Mom's Lasting Influence on Food Habits

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Mom's Lasting Influence on Food Habits
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Mom's Lasting Influence on Food Habits

Do you feel like you have similar cooking habits to your mother? You aren't imagining things.

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Learning to Cook

If you learned how to cook from your mom, you are not alone. It turns out that 51 percent of Americans uncovered their culinary skills because of their mom.

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Cooking Style

Do you always chop veggies a certain way? Or choose to bake fish rather than pan-sear it for no apparent reason? It may be because your mom did it as well. 66 percent of Americans admit to cooking foods the way their moms used to.

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Sons Versus Daughters

Daughters claim to have learned to cook from mom more often than sons. According to SHS's research, new moms are 17 percent more likely to say that they learned their kitchen skills from their mothers while men are 13 percent less likely.

Mom Versus Friends

According to another study, one from The American Journal of Clinical Nutrition, moms have a greater influence over the food choices of young children (ages five to seven) than the children's friends. Kids ate healthier in the presence of their mother.

Conversely, friends seem to have the upper hand in terms of influence when it comes to teenage girls. Teen girls (ages 13 to 15) ate healthier around their friends than around their mothers.

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Shopping Habits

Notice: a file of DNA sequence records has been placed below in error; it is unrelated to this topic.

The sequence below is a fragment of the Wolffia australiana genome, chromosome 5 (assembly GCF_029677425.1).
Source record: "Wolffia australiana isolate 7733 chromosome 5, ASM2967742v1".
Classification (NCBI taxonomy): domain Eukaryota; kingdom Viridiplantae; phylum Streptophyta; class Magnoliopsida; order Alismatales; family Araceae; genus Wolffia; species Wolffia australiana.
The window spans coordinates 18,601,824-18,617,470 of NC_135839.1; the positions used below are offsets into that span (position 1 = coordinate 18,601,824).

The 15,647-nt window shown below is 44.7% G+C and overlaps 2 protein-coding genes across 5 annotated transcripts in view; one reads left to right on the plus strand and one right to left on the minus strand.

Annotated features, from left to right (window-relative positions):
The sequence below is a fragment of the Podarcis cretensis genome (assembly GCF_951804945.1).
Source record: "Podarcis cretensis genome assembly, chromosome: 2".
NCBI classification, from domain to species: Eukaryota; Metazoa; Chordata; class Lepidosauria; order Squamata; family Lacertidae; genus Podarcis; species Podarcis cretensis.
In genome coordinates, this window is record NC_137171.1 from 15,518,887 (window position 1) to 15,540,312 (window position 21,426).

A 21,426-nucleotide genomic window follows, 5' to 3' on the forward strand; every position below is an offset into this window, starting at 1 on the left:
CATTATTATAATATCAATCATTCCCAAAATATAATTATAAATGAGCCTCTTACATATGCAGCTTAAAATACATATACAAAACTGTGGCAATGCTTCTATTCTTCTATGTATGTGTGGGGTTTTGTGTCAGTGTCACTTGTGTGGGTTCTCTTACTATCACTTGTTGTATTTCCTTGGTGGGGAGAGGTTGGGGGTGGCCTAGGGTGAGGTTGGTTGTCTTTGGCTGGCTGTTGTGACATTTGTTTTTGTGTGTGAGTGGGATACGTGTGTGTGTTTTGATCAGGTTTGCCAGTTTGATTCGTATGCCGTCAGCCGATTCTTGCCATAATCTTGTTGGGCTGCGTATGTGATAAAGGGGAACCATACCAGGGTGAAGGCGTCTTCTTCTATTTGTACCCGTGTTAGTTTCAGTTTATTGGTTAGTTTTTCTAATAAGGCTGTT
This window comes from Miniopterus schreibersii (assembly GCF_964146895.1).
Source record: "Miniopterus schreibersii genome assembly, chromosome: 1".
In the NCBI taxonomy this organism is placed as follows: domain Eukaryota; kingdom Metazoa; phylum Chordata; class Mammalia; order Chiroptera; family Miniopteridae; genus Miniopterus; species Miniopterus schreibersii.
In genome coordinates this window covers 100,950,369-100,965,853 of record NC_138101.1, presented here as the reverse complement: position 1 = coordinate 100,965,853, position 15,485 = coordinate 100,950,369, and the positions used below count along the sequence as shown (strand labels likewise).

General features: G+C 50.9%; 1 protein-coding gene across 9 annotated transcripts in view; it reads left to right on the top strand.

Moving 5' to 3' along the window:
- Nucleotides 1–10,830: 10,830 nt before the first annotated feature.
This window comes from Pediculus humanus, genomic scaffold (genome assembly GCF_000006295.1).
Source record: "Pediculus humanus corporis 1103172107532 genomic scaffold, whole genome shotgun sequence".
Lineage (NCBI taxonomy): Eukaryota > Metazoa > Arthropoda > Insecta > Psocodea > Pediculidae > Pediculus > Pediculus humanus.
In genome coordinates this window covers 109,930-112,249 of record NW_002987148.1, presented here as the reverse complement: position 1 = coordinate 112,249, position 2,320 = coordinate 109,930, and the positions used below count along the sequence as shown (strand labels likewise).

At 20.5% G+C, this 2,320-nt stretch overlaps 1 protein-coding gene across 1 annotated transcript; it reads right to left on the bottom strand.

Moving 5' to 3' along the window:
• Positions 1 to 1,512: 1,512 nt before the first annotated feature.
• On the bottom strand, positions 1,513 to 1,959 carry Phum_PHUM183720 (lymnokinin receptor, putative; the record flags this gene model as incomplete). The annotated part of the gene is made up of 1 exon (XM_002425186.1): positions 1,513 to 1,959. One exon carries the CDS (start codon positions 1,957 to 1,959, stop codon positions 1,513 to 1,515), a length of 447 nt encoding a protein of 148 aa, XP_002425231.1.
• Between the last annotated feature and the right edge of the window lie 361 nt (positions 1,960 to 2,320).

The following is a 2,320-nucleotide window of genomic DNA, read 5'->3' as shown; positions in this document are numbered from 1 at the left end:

While many today look to blogs, friends and cooking shows for advice, still half of Americans buy particular foods because their mom bought them as well.

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Cooking Advice

Where do you turn when you have a cooking question? According to the SHS study, 35 percent of Americans call mom. People under the age of 40 as well and new moms are most likely to dial mom when trying to avoid a kitchen catastrophe.

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Who's the Better Cook?

Nearly half of Americans believe that their mothers are better cooks than themselves, but younger people were far more likely to feel this way. 62 percent of people between the ages 25 and 34 believe their moms' skills are supreme whereas just 36% of those above the age of 65.

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Memories of mom cooking up a casserole or a quick after-school snack are more than just memories. Mom's behavior in the kitchen is highly influential in many of our own cooking, buying and eating behaviors according to new research from Sullivan Higdon & Sink FoodThink in "The Mom Influence" (2012).

Check out the slideshow above to uncover whether Americans really buy certain foods because their mothers did, whether moms have a greater influence on sons or daughters and more.

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